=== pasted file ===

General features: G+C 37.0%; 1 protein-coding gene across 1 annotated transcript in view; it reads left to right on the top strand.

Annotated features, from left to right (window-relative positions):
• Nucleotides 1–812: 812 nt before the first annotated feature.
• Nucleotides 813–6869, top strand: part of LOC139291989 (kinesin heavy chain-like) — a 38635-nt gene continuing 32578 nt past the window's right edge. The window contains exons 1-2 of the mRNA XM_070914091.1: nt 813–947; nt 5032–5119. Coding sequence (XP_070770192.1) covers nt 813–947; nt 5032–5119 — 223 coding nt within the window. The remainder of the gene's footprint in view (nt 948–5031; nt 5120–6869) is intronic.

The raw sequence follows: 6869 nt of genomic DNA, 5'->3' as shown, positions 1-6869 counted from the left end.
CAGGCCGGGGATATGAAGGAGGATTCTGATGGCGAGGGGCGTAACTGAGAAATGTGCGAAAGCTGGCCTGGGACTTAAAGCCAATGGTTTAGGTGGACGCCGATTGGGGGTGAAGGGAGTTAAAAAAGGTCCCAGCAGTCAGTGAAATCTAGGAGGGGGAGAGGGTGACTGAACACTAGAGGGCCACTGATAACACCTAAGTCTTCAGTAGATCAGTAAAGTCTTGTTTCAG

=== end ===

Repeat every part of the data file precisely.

General features: G+C 37.0%; 1 protein-coding gene across 1 annotated transcript in view; it reads left to right on the top strand.

Annotated features, from left to right (window-relative positions):
• Nucleotides 1–812: 812 nt before the first annotated feature.
• Nucleotides 813–6869, top strand: part of LOC139291989 (kinesin heavy chain-like) — a 38635-nt gene continuing 32578 nt past the window's right edge. The window contains exons 1-2 of the mRNA XM_070914091.1: nt 813–947; nt 5032–5119. Coding sequence (XP_070770192.1) covers nt 813–947; nt 5032–5119 — 223 coding nt within the window. The remainder of the gene's footprint in view (nt 948–5031; nt 5120–6869) is intronic.

The raw sequence follows: 6869 nt of genomic DNA, 5'->3' as shown, positions 1-6869 counted from the left end.
CAGGCCGGGGATATGAAGGAGGATTCTGATGGCGAGGGGCGTAACTGAGAAATGTGCGAAAGCTGGCCTGGGACTTAAAGCCAATGGTTTAGGTGGACGCCGATTGGGGGTGAAGGGAGTTAAAAAAGGTCCCAGCAGTCAGTGAAATCTAGGAGGGGGAGAGGGTGACTGAACACTAGAGGGCCACTGATAACACCTAAGTCTTCAGTAGATCAGTAAAGTCTTGTTTCAG